Date of Graduation


Document Type


Degree Name

Master of Arts in Geography (MA)

Degree Level





Thomas R. Paradise

Committee Member

Noah Billig

Second Committee Member

Joel Gordon


Philosophy, religion and theology, Social siences, Environmental perception, Israel, Jerusalem, Palestine, Survey methods, Urban planning


Multidisciplinary research and philosophical discourse have long explored the complex relationship between the objective environment and subjective human perception. No two humans perceive, experience, and form attitudes about the same phenomenon in exactly the same way. Individual demographics (sex, age) and group identity (culture, religion, ethnicity, political ideology) have been shown to have a profound effect on perception of phenomena; research has also focused on the effect of the physical environment itself. Differences in perception, experience, and resulting behavior have great implications for governance, particularly in regards to planning and development. Recognizing these differences, modern urban planning increasingly seeks to include varying degrees of public participation in the planning process, in order to promote inclusiveness and citizen empowerment. The inclusion of measurement and analysis tools, such as survey questionnaires and Geographic Information Systems (GIS), enable policymakers, planners, and researchers to support their findings and formulate planning strategy by utilizing objective, quantitative data. While previous research has explored perception differences between the sexes, between residents of different cities, and within specific religious groups, there has been little exploration or quantitative measurement of differences in environmental perceptions and attitudes among the diverse, multicultural residents of Jerusalem, a divided city with myriad planning, development, and equality issues.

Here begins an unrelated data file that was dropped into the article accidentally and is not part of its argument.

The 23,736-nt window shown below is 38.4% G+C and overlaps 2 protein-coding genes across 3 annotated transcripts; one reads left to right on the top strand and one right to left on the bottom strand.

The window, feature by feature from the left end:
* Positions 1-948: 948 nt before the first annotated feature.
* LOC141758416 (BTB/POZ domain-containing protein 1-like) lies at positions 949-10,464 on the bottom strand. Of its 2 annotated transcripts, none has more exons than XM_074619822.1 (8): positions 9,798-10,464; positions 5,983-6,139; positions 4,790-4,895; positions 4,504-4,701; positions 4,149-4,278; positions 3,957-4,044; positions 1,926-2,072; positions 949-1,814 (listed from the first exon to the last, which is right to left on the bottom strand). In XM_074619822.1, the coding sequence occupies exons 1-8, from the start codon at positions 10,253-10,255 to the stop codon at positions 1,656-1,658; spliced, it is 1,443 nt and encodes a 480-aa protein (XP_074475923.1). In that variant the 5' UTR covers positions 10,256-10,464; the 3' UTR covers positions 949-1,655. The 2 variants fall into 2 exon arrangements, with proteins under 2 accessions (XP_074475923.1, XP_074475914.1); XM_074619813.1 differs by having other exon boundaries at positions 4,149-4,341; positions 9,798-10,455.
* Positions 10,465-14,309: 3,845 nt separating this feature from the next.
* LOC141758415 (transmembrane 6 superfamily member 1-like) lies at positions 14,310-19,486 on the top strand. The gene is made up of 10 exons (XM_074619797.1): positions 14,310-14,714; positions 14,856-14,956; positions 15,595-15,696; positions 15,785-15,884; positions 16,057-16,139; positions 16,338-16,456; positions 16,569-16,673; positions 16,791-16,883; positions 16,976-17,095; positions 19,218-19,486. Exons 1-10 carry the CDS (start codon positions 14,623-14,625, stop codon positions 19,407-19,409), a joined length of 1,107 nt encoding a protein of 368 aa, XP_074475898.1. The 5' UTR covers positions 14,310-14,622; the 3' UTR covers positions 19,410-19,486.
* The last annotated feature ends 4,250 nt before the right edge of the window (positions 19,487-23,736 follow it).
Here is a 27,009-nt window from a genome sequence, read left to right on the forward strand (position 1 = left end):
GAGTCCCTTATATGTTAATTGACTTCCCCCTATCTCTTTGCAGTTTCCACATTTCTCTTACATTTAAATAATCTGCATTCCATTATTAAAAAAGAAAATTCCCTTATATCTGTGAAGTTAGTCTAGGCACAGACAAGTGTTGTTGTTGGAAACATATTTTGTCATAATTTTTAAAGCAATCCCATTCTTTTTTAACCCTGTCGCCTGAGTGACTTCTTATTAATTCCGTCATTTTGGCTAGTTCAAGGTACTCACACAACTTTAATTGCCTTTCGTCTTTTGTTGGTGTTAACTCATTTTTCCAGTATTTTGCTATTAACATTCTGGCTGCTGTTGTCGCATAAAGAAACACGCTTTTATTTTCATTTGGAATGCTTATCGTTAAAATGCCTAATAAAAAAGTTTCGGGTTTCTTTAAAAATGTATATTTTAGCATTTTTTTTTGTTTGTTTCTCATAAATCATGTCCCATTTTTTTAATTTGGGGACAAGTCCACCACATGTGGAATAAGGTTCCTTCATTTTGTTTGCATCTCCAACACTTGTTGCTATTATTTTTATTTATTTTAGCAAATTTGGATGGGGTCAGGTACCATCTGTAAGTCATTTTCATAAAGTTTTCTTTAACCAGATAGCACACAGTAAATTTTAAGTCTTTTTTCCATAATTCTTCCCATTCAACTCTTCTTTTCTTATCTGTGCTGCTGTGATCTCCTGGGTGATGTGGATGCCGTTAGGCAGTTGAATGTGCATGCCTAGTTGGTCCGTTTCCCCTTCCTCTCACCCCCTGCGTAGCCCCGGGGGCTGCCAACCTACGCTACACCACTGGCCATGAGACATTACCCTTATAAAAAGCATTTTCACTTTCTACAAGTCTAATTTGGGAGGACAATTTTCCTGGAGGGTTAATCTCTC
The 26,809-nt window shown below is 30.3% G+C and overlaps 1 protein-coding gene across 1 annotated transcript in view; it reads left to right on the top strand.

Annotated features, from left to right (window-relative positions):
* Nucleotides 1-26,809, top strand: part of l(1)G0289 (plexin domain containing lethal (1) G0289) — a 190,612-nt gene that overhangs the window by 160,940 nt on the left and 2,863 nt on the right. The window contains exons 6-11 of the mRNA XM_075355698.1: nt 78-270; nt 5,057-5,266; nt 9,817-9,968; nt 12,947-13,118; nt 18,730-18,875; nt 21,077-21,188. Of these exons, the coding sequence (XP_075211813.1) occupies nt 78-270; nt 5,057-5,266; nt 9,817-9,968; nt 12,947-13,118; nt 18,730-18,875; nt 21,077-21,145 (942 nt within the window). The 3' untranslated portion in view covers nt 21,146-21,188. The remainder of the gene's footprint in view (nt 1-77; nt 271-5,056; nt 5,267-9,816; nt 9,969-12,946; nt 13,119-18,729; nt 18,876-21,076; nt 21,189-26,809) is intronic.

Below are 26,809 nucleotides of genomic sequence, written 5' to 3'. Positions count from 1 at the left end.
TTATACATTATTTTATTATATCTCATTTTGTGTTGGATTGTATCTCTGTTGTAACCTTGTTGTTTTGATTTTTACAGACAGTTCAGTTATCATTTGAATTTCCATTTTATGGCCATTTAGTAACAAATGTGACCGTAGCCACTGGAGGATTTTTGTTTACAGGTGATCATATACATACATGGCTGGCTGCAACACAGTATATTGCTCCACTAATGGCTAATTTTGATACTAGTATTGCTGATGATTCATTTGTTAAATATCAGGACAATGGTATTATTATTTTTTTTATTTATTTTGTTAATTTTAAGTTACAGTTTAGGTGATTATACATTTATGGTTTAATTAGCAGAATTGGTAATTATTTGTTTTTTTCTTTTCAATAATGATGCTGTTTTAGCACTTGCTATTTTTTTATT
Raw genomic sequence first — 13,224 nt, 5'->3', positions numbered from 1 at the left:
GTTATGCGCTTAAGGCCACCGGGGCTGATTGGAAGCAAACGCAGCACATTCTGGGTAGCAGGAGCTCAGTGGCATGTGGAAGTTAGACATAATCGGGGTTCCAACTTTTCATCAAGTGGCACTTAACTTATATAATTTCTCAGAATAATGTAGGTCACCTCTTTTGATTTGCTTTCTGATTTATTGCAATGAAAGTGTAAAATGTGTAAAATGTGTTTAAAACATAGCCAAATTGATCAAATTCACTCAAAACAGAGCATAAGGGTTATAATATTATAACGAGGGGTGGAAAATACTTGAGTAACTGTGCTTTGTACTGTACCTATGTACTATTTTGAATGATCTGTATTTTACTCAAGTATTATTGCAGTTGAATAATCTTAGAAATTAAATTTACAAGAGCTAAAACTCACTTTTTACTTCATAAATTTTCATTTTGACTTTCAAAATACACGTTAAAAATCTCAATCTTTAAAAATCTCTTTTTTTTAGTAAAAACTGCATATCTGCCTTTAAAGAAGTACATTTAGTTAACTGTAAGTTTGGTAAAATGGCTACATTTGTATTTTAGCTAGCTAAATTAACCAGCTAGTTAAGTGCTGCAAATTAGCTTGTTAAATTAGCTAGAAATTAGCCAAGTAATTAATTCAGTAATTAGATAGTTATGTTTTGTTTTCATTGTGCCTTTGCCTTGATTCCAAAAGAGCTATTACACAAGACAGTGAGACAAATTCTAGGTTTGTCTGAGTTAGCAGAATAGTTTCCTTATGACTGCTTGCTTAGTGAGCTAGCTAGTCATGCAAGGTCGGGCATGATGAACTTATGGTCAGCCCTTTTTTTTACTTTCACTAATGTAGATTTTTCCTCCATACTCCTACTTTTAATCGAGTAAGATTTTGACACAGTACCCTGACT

In the summer of 2012, 225 Jerusalemites of varying religious, demographic, and Social backgrounds completed a questionnaire survey that was designed to quantify their individual environmental perceptions, opinions of the city’s growth, and priorities for urban development. While the results indicated great differences between the urban experiences and perceptions of Israeli and Palestinian Jerusalemites, it was also found that these populations—commonly characterized as enemies by popular media and their respective political establishments—shared many issues in their day-to-day lives, particularly transportation accessibility, utility provision, unemployment, and housing availability. The majority of respondents indicated that cooperation between Israelis and Palestinians is necessary to solve such issues. These shared issues, experienced in spaces that are Socially and physically segregated as a result of past and ongoing governmental action and cultural divisions, may act as the foundation for cooperative, inclusive solutions that seek to improve the lives and urban experiences of all Jerusalem residents.